Saturday, September 18, 2010


Glancing over a list of "district approved novels" for a school district in Utah, I saw several that give me pause. Cheyenne Autumn is one example. It's one of those novels that's been around a long time that I don't recall reading in high school or since. Because of its staying power, it is in that too-high pile of books that I need to read.

Curious, I pulled it up using Google Books and read the first paragraph where she introduces the characters. To start, Sandoz tells us about Little Wolf, a fifty-seven year old Cheyenne man who, she says, has the "highest responsibility for the preservation of the people." The last sentence is:
His reputation as a bold warrior started back around the 1830s, in the intertribal conflicts of the time, given up temporarily in 1851 when the Cheyennes signed away their rights to the Overland Trail and to the joys of the warpath for annuities and an Indian agency to administer their tribal business with the government. 
Lots of things to look closely at in that sentence! What caught your eye? Was it "joys of the warpath" that you noticed? According to that phrase, the Cheyennes took joy in being on the warpath. Who would do that? Really. What people, in all of humanity, would take joy in being on the warpath?

Shall I continue reading?

Thursday, September 16, 2010

Joseph Bruchac's HIDDEN ROOTS

Update on Sep 30 2023: I (Debbie Reese) no longer recommend Bruchac's work. For details see Is Joseph Bruchac truly Abenaki?

A few weeks ago, I featured Joseph Bruchac's Hidden Roots in a Google Search Story I put together. Then I started hearing from people that it is out of print. I checked with Joe, and yes, it did go out of print. Scholastic was the publisher.

Joe, however, was able to get rights to it, and he's bringing it out through his own press, Bowman Books. It'll have a new cover and he's worked on a better presentation of the form that appears on page 112-113 of the hardcover edition with the tree on the front. (Update, September 19, 2010: This is on hold for now...)

Those of you who have not read the book may not know what form I'm talking about. I'm not worried about spoilers here. I'm much more interested in telling you about the book and why you should order it as soon as its ready (I'll let you know as soon as I get the word from Joe.)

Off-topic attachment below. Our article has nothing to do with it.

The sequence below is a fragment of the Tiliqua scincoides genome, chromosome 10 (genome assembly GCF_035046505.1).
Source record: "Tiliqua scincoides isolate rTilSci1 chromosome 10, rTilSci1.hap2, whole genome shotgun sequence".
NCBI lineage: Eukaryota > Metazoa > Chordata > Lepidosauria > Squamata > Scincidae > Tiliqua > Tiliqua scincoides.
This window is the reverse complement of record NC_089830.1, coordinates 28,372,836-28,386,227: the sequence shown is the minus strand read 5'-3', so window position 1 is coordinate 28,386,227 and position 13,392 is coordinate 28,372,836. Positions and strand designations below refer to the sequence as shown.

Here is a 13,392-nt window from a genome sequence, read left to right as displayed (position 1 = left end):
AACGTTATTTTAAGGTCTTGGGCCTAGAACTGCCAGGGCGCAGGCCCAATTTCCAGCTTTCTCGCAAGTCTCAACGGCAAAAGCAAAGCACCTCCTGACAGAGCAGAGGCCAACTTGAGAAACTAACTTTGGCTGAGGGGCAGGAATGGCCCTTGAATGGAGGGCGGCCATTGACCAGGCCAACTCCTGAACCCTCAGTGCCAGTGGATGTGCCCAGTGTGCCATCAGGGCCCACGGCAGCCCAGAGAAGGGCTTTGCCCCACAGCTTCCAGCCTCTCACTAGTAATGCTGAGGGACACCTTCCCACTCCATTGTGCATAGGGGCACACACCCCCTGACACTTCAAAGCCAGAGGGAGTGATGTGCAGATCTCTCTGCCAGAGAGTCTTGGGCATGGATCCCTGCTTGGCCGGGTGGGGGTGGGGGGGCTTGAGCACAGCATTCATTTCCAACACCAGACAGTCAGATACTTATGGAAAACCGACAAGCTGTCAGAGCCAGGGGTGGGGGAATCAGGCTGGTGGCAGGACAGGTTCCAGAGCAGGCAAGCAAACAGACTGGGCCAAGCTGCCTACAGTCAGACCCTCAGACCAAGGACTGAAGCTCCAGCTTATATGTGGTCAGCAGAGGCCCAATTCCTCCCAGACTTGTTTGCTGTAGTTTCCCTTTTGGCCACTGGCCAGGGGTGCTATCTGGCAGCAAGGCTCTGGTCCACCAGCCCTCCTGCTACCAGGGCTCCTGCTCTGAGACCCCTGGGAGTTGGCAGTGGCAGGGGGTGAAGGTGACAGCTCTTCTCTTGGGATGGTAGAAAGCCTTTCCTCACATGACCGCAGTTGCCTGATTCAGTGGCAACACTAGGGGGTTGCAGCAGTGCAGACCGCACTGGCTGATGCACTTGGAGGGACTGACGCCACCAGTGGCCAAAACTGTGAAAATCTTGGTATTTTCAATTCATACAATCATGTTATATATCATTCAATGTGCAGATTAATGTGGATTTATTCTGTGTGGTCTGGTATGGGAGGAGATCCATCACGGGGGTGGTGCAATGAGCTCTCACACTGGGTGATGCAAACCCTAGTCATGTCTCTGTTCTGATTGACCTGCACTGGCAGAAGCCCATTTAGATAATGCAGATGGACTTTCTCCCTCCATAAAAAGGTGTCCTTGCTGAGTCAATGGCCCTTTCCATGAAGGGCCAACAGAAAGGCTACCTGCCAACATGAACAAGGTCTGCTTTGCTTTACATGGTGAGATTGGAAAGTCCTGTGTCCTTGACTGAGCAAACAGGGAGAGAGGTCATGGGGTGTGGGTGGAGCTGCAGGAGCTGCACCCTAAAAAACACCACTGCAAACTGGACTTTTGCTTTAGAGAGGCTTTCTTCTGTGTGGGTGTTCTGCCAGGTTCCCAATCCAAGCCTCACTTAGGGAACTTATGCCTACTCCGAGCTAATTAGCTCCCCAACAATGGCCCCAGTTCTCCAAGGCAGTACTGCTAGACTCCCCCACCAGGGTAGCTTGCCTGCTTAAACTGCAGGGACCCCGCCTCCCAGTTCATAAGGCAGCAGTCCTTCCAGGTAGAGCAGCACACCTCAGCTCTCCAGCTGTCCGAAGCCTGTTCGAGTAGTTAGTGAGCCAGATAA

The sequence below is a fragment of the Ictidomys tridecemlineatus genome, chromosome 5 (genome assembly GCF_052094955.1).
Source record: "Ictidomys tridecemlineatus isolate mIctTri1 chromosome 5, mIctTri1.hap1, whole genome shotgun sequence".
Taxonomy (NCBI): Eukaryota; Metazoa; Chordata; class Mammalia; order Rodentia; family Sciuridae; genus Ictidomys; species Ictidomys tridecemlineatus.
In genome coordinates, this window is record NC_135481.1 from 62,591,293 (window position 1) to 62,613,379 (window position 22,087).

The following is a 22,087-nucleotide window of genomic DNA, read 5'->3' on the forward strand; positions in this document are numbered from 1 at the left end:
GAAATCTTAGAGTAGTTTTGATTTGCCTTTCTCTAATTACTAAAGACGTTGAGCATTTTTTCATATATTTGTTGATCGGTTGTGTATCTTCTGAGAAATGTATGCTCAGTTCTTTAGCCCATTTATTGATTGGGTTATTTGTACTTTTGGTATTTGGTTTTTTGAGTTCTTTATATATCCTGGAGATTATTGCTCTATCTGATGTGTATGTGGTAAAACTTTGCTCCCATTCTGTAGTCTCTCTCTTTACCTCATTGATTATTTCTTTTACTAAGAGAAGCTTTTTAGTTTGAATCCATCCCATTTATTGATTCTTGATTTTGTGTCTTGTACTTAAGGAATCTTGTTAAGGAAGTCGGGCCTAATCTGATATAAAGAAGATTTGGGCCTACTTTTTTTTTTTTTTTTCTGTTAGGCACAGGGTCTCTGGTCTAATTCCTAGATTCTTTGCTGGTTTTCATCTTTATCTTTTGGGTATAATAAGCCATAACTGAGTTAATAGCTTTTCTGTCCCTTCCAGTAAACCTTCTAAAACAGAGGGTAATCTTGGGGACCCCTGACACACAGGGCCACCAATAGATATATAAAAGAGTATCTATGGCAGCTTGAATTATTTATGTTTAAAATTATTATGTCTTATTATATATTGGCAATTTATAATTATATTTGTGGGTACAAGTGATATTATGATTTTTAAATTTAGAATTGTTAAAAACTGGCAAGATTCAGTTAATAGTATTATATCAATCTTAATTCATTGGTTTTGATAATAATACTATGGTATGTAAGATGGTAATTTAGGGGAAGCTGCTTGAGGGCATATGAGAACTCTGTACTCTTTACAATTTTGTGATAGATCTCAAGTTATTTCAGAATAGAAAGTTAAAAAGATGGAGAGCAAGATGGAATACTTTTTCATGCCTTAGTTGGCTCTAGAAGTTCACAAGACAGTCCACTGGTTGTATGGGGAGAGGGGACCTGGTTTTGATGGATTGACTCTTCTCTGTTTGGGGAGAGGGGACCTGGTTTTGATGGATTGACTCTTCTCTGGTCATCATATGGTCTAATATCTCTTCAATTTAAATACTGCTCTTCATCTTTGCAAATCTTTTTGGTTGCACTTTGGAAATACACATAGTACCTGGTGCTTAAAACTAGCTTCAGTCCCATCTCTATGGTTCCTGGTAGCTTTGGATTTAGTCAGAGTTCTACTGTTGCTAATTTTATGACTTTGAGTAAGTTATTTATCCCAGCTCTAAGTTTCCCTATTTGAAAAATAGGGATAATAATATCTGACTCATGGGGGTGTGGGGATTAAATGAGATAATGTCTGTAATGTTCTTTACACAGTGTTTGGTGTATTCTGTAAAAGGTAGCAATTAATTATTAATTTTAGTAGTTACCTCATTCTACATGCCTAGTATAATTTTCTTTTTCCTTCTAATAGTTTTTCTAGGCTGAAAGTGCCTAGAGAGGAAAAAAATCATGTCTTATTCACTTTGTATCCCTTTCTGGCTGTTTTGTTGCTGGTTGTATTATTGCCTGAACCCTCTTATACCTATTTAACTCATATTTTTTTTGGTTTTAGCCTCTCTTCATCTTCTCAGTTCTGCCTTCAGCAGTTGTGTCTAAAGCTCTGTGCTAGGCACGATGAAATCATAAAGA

The form says (for ease of sharing it below, I'm leaving out the lines on the page that say "Strike out inappropriate words"):
We, Harmon P. Wilcox and Frederick Daniels Murtaugh, physicians and surgeons legally qualified to practice in the State of Vermont, hereby certify that on the 12th day of March 1932, we examined Sophia Lester, a resident of Highgate, Vermont, and decided:
(1). That she is an idiot feebleminded insane person and likely to procreate imbecile feebleminded insane persons if not sexually sterilized.
(2). That the health and physical condition of such person will not be injured by the operation of vasectomy salpingectomy;
(3). That the welfare of such person and the public will be improved if such person is sterilized;
(4). That such person is not of sufficient intelligence to understand that she cannot beget children after such operation is performed.

Signed in duplicate this 12th day of March, 1932,
     Harmon P. Wilcox
     Frederick Daniels Murtaugh
Who is Sophie Lester? She is the grandmother of the boy at the center of Hidden Roots. He's a sixth grader named Howard Camp. Called Sonny by his mother, father, and the man he's called Uncle Louis since he was a baby, he learns towards the end of the book that Uncle Louis is actually his grandfather, and, he learns that his grandmother was sterilized...  Sonny learns that he is Abenaki, and that his parents and many other Abenaki's have been hiding that identity in order to protect themselves from being sterilized. 

The book is set in 1954 in New York. When the story begins, Sonny doesn't know that he's Abenaki. He's growing up like other kids. By that I mean he watches cowboy and Indian films at the theater and picks up a lot of stereotypical information about Indians. His mother has taught him to sleep lightly, lest someone sneak up on him. Ironically, he imagines Indians sneaking up on him.

I was telling someone about these eugenics programs a few days ago, and he didn't know about them. I'm quite certain very few Americans know about it either.

In his Author's Note, Bruchac writes that Vermont was one of thirty-one states in the United States that enacted legislation to sterilize the "feeble-minded." The note also says that Abenaki's weren't the sole target of this law. The poor and those who were different from most Vermonters were also targets. Bruchac refers to Nancy Gallagher's Breeding Better Vermonters: The Eugenics Project in the Green Mountain State, published in 1999. You can get her book, or, look at a website she's helped develop at the University of Vermont: Vermont Eugenics: A Documentary History.

Hidden Roots is a very important book and I look forward to it being back in print.
Further information:

There are several research articles coming out of American Indian Studies about the sterilization of Native women that took place as late as the 1970s.

"The Lost Generation: American Indian women and sterilization abuse" by Myla Vicenti Carpio was published in 2004 in Social Justice.  It is available, in full, online here.  Take time to read her entire article.